A government organization created to raise cash by selling property from failed savings and loans is instead losing $1 million a month and has asked for a $10 million infusion to stay alive, federal regulatory sources said yesterday.
The Federal Asset Disposition Association (FADA) requested the money three months ago to make up for a $10 million operating shortfall in 1987, the sources said. It wanted to cover the shortfall, the sources said, to avoid embarrassment at a time when it is being investigated by two congressional committees, the Justice Department and the Federal Home Loan Bank Board on allegations of mismanagement and conflicts of interest.
Disclosure of the $10 million operating loss in 1987 is likely to intensify a debate in Congress over whether FADA ought to be scrapped or sustained to fulfill its intended mission of selling repossessed property. The money the bank board supplies to FADA comes from the beleaguered insurance fund that also must be used to guarantee deposits at S&Ls.
FADA yesterday defended the $10 million request, insisting the money represents fees that the Federal Home Loan Bank Board, the federal agency that regulates S&Ls, owes it for managing government-owned property.
The bank board said the $10 million request was in addition to $18.9 million in fees the bank board paid FADA in the first 11 months of 1987.
But bank board sources said that some board officials dispute the method FADA used to calculate the $10 million charge. The bank board said it is reviewing the request.
In addition, Rep. James Florio (D-N.J.) yesterday issued a statement questioning FADA's request for funds and asking the bank board for a full accounting of how FADA spends its money and charges for its services.
"I am concerned that FADA is asking for substantial additional federal funds, while its performance is subject to serious question," Florio said in a letter to bank board chairman M. Danny Wall.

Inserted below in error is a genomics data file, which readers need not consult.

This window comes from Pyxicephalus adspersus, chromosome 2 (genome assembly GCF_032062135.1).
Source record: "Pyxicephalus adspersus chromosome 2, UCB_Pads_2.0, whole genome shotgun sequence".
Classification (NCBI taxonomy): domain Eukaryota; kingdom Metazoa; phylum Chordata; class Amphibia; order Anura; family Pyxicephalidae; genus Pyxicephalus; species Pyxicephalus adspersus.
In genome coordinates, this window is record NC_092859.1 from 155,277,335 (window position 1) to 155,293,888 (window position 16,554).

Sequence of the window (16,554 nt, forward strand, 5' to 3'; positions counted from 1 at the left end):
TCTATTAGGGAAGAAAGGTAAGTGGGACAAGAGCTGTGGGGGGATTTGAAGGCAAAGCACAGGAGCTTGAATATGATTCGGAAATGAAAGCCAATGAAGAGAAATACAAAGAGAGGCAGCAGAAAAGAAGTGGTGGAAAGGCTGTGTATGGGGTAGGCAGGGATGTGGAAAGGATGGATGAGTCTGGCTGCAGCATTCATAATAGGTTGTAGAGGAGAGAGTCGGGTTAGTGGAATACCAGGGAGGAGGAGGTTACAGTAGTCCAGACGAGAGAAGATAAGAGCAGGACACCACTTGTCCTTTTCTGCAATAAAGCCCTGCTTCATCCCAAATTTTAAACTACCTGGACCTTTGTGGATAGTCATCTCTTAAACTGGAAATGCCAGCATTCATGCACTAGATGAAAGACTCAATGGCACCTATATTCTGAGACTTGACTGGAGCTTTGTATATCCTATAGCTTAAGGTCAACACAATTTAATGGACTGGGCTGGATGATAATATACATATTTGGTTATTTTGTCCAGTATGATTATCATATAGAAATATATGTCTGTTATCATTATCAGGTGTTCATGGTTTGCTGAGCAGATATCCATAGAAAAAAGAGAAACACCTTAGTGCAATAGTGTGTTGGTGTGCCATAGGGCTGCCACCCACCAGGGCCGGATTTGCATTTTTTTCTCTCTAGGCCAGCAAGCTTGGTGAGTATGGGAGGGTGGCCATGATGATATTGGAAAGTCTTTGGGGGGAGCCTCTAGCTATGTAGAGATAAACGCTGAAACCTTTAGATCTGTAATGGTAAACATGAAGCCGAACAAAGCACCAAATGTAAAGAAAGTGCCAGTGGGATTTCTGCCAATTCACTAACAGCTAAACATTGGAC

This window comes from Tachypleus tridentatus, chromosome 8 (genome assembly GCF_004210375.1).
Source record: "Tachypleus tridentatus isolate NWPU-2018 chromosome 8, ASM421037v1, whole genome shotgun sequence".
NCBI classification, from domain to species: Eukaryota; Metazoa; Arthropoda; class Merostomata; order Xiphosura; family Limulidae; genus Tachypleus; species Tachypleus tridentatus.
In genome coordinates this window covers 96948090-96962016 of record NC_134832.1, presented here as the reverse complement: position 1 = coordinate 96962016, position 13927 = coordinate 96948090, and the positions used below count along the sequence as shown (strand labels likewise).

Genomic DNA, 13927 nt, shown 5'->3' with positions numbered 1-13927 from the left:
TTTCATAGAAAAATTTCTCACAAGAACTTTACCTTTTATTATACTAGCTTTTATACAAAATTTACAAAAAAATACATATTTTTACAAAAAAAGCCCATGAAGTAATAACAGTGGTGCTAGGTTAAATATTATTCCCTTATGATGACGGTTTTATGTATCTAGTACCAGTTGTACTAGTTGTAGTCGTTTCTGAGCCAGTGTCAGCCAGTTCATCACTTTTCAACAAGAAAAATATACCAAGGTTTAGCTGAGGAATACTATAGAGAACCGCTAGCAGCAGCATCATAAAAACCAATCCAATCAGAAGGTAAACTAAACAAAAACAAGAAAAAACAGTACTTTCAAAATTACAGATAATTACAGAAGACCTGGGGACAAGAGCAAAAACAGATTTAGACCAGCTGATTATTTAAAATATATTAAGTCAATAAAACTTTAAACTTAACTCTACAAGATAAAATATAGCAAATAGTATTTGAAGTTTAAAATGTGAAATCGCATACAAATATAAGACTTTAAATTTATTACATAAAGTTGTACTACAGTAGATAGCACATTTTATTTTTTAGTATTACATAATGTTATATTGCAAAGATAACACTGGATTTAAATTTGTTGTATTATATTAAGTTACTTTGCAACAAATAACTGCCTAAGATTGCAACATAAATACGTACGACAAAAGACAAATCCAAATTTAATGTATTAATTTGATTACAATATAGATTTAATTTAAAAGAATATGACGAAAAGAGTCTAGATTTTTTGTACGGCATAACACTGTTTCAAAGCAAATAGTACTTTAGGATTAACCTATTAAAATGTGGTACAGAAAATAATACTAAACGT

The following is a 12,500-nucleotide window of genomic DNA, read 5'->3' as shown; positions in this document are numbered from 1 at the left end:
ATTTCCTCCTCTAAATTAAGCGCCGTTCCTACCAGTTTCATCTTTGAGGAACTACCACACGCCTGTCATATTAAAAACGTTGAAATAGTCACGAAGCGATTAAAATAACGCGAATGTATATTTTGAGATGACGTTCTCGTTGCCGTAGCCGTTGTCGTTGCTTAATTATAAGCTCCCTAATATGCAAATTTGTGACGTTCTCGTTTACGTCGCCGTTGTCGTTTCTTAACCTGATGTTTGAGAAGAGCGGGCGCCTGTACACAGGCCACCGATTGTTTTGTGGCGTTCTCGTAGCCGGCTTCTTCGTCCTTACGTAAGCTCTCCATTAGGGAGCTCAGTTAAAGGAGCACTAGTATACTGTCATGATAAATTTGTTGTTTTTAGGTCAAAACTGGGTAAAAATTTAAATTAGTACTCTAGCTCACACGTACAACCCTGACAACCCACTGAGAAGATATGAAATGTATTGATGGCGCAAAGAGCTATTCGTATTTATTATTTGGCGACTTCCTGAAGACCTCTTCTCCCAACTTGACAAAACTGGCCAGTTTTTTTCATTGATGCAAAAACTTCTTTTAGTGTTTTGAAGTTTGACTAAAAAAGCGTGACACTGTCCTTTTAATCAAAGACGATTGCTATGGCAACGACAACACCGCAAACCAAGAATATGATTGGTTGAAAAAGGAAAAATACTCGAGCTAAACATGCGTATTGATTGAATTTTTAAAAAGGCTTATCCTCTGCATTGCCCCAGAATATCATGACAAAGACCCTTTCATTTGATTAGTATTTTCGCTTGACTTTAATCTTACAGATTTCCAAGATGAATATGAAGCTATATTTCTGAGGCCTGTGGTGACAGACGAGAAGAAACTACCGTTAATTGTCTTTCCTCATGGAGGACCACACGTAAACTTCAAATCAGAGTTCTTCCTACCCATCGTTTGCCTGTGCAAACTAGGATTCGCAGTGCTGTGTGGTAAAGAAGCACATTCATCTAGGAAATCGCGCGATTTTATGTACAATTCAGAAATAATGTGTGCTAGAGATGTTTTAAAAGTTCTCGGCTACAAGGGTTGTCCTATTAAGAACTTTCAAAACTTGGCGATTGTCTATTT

The bank board created FADA in the fall of 1985 with $25 million in seed money, half of which it has used. The other half is needed for collateral for a $50 million line of credit with the government. The bank board expected the government-owned company to earn a profit within one year by helping it manage and sell the huge collection of condominiums, office buildings, loans and other assets inherited from failed S&Ls.
But more than two years later, FADA has not only failed to achieve many sales but is consuming so much cash that several members of Congress and the S&L industry said the company should be folded.
Several real estate developers and congressmen have contended that FADA has given contracts to friends and former business associates of FADA employes. They also complain it ignores telephone calls and other requests for information from other members of the public.
Those complaints have prompted several investigations. The Justice Department, for example, is investigating whether FADA broke any laws by hiring a private detective to investigate at least one real estate developer who was publicly critical of FADA.
Bank board spokesman Karl Hoyle said the agency is reviewing FADA from top to bottom, including how the organization charges fees to the bank board, how it answers requests for information from the public and how it awards contracts.
He said the bank board has not decided whether to keep or kill FADA and that the decision will be based solely on whether FADA can be economically viable.
Last year Congress approved a $10.8 billion bailout for the bank board fund that insures deposits at S&Ls. The fund ended 1986 more than $6 billion in the red because of record S&L failures.
Florio, who is chairman of the House subcommittee on commerce, consumer protection and competitiveness, and Rep. Fernand J. St Germain (D-R.I.), chairman of the House Banking Committee, have been investigating FADA for months.
Recently St Germain said he might call for FADA's abolishment.
Congressional sources said that among the complaints that Florio's office is probing are reports that some FADA employes may have improperly used a 110-foot yacht in FADA's inventory.
According to the reports, FADA could have sold or rented the boat to generate revenue. Florio has asked FADA for information about the boat.
Yesterday FADA said none of its employes have used the boat for pleasure. It could not sell the boat because of a dispute over who held the craft's title and it decided in the meantime that tying the boat up was cheaper than paying the insurance and maintenance to rent it out, a FADA spokesman said. The spokesman would speak only on the condition that her name not be used.
In addition to asking for $10 million to reduce its operating deficit, FADA is reviewing its overhead expenses, including six-figure salaries that have gained national attention. FADA's president earns $250,000 and its other top executives earn two to three times the salary of government employes who perform similar functions for agencies that regulate commercial banks.